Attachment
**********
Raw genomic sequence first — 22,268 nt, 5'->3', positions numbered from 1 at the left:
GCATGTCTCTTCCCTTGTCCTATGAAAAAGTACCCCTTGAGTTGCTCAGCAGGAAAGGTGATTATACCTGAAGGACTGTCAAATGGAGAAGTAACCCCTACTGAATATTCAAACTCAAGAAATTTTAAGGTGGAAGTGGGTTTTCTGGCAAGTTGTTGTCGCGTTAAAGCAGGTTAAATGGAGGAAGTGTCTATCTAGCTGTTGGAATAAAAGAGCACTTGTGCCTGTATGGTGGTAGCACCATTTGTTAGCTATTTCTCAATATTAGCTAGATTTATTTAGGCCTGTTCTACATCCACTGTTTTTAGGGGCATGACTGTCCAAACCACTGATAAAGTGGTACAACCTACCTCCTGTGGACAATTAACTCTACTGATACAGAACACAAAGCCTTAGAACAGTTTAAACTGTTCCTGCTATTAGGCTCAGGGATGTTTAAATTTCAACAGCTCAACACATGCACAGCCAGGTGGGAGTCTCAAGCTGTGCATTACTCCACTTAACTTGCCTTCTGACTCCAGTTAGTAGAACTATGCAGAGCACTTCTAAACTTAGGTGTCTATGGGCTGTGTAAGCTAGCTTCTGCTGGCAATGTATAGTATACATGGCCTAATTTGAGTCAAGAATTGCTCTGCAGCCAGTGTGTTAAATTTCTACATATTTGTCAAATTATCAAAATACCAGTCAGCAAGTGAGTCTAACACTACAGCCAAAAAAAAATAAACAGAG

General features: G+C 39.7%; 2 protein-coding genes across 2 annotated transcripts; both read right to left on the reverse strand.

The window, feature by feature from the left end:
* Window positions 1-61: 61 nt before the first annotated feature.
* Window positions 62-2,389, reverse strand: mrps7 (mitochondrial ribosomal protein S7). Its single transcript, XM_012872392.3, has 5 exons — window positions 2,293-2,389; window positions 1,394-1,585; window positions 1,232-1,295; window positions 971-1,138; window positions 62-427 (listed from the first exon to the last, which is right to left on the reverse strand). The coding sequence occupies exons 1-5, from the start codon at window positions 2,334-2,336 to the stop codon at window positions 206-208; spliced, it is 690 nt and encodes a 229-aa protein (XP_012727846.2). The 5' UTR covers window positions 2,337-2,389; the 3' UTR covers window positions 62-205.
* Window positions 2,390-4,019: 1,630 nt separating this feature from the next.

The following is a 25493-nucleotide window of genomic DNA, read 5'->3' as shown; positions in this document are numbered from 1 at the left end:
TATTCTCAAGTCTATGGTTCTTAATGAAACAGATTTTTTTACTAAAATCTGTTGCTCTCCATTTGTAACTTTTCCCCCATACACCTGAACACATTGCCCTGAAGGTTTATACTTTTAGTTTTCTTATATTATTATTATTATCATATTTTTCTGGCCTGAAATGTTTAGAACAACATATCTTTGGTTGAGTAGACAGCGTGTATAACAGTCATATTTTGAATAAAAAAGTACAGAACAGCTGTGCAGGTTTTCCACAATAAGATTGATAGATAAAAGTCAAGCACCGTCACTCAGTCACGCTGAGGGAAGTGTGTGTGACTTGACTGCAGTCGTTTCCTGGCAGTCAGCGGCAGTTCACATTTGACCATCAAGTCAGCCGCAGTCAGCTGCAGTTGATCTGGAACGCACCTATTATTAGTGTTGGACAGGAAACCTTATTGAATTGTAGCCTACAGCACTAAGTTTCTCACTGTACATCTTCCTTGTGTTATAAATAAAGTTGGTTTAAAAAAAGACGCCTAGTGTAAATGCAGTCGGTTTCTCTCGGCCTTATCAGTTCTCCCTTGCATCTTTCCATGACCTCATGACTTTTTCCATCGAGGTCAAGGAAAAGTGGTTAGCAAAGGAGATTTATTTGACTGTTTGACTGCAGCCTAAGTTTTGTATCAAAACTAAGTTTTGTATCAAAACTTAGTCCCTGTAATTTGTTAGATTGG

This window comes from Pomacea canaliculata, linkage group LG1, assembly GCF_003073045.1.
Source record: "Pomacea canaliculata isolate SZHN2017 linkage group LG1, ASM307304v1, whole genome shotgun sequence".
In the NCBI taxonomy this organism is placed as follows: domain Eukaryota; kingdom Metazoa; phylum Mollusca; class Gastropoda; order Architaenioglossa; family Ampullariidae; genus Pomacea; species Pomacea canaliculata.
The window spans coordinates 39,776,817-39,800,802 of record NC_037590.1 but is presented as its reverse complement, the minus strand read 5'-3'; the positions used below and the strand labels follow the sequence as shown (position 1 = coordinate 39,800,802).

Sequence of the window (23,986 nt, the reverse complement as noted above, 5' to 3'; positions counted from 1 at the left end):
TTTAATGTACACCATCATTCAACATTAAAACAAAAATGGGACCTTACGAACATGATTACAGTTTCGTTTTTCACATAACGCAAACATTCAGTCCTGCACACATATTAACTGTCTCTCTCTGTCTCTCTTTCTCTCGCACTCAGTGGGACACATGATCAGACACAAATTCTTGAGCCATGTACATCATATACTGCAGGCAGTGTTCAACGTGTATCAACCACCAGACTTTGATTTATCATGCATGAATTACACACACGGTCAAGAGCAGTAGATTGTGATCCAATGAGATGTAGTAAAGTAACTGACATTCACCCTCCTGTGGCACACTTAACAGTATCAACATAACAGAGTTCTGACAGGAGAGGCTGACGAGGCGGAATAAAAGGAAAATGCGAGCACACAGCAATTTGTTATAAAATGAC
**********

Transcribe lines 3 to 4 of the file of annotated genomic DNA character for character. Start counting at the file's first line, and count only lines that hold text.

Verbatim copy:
General features: G+C 39.7%; 2 protein-coding genes across 2 annotated transcripts; both read right to left on the reverse strand.

The window, feature by feature from the left end: